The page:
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To clean your keyboard, turn it upside down, and gently shake it to remove any dust, dirt, or crumbs. It's not uncommon for stuff to get stuck inside, which can affect the way your keyboard works. You can also use a can of compressed air to really get between the keys.

To clean the keyboard surface, the lab has Lysol disinfecting wipes for CIT students’ and CIT Lab tutors’ use. If you are at home and don’t have access to disinfecting wipes, use a cotton cloth or paper towel that's moistened with rubbing alcohol. Never actually pour alcohol (or any other liquid) on your keyboard. If you spill something by accident, don't panic. Shut your computer down immediately, then disconnect the keyboard, and turn it upside down so the liquid can drain. If the liquid is sticky, you can rinse your keyboard under running water just like this, turned to the side. Then let it drain upside down for two days before reconnecting it. It may not be repairable at this point, but it's worth a try. The best way to avoid this is to keep drinks away from the computer area all together.


Next, take a look at your mouse. If you have an optical mouse, good news - these don't require much cleaning at all, because they don't have any moving parts. Just keep an eye on the light emitter underneath. If something gets stuck here (even a piece of dust), it can keep your mouse from working smoothly.

To clean a mechanical mouse - again, make sure it's unplugged. Then remove the tracking ball by turning the ring counter-clockwise. It should pop right out. Use a cotton cloth or paper towel to wipe it with a little rubbing alcohol. You can wipe the inside of the mouse too. Make sure all the parts are dry before you put them back together. Here's an easy tip. You can give your mouse a quick cleaning by rubbing it back and forth on a clean, white sheet of paper. Sometimes this is enough to remove the dust and dirt that can get stuck underneath.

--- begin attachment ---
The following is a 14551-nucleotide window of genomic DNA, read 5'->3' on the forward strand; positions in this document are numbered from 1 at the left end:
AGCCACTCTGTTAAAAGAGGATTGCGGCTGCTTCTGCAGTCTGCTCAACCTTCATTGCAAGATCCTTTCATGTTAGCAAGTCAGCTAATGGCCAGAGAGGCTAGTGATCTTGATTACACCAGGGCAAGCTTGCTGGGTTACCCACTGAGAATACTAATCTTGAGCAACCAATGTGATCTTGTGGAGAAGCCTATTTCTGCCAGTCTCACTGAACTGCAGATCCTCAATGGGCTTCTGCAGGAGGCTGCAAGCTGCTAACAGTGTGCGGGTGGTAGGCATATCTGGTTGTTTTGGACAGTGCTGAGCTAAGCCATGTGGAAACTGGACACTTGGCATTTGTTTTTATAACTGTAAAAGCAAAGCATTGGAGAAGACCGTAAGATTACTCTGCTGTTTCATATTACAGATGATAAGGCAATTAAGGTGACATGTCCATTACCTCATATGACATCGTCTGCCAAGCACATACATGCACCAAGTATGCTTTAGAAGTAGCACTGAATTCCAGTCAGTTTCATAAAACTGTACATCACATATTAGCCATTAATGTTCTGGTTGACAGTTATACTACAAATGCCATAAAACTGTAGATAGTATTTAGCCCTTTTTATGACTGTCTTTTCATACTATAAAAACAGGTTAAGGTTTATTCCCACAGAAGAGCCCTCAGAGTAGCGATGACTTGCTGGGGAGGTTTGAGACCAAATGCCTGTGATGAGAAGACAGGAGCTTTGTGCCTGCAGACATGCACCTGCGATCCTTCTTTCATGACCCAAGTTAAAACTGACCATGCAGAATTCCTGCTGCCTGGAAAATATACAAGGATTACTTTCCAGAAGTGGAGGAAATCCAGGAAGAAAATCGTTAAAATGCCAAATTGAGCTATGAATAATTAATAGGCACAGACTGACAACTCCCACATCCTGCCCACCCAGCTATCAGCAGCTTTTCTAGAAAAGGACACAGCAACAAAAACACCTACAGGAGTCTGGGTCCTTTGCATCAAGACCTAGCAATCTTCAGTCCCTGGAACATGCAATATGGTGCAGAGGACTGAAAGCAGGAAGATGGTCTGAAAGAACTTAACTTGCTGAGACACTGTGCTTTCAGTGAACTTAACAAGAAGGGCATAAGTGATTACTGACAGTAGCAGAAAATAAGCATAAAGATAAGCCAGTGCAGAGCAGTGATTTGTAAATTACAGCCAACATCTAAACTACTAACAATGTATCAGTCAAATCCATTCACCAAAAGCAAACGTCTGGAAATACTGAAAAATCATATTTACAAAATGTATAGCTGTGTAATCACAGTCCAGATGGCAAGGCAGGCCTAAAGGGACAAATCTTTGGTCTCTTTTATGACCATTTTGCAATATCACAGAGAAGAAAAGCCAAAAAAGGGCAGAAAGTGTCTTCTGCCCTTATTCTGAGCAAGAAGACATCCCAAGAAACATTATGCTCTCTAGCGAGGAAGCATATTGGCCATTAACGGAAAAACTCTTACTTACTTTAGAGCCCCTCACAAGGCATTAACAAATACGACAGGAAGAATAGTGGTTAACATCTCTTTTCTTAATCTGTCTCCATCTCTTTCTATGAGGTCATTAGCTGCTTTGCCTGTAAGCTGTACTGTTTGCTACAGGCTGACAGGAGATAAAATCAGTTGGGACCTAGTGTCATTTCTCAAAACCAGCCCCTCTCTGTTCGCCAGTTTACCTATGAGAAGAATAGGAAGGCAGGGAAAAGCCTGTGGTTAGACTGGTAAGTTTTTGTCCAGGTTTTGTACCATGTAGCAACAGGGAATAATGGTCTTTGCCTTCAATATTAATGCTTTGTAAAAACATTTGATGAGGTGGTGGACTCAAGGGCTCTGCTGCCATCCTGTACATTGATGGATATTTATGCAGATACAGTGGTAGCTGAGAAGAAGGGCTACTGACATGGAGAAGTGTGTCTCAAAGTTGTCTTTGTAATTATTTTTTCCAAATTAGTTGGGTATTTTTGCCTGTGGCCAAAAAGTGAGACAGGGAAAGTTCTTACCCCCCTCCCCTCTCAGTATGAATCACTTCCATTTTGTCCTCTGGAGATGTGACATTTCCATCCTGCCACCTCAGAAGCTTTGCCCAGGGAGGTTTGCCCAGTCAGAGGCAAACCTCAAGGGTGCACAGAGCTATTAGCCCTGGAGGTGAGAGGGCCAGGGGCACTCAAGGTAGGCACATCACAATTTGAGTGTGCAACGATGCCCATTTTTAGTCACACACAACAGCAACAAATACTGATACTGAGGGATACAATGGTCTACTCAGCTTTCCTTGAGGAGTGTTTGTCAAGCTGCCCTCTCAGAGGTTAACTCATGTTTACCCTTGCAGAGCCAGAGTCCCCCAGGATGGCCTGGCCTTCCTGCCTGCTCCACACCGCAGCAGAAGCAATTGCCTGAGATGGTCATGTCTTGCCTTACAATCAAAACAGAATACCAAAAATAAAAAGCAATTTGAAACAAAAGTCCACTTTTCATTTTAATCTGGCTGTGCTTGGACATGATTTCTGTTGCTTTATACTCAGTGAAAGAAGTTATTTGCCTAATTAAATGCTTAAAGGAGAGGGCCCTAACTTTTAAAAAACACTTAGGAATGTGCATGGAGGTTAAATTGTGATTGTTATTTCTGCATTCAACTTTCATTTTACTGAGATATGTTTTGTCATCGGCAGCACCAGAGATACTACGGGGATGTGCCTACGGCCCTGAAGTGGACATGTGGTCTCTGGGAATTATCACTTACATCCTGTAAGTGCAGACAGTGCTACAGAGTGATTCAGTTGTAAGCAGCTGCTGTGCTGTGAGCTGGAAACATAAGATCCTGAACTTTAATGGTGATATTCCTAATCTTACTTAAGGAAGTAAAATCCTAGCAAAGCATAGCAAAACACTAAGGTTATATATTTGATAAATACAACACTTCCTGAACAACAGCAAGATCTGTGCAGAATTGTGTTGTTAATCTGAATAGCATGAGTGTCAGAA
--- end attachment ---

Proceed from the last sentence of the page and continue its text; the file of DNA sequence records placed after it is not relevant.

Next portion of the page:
To clean the surfaces of either an optical mouse or a mechanical mouse, the lab has Lysol disinfecting wipes for CIT students’ and CIT Lab tutors’ use. Regular cleaning of surfaces is recommended for any type of mouse.   MONITOR:

Your monitor is going to be even easier to clean, but there are a few things to keep in mind.

DO NOT EVER use disinfecting wipes on monitor screens!

Never spray the screen directly - with water, cleaner, or any other kind of liquid. It can leak into the monitor, and damage the components inside. Never use glass cleaner (like Windex). This can damage your screen if it has an anti-glare coating. The safest method is to unplug the monitor, then then wipe it with a soft cloth moistened with water.


You should also give some thought to cleaning other parts of your workspace, like the back of your monitor, and your computer case. These areas can get pretty dusty if you're not careful. To clean theses surfaces, the lab has Lysol disinfecting wipes for CIT students’ and CIT Lab tutors’ use.

A lint-free cloth (sometimes called a microfiber cloth) is great for wiping the casings. If you see a lot of build-up in the ventilation fans, you can use a can of compressed air to clean them out.

Never use furniture cleaner or strong solvents on any of these surfaces. Instead, take your cloth or even a paper towel, and spray it with glass cleaner. Now wipe the case and monitor housing (but not the monitor screen) in a downward motion. You can make your own solution using ammonia diluted with water - the milder the better.

wiki/cleaning_document.txt · Last modified: 2020/03/02 17:16 by citlabadmin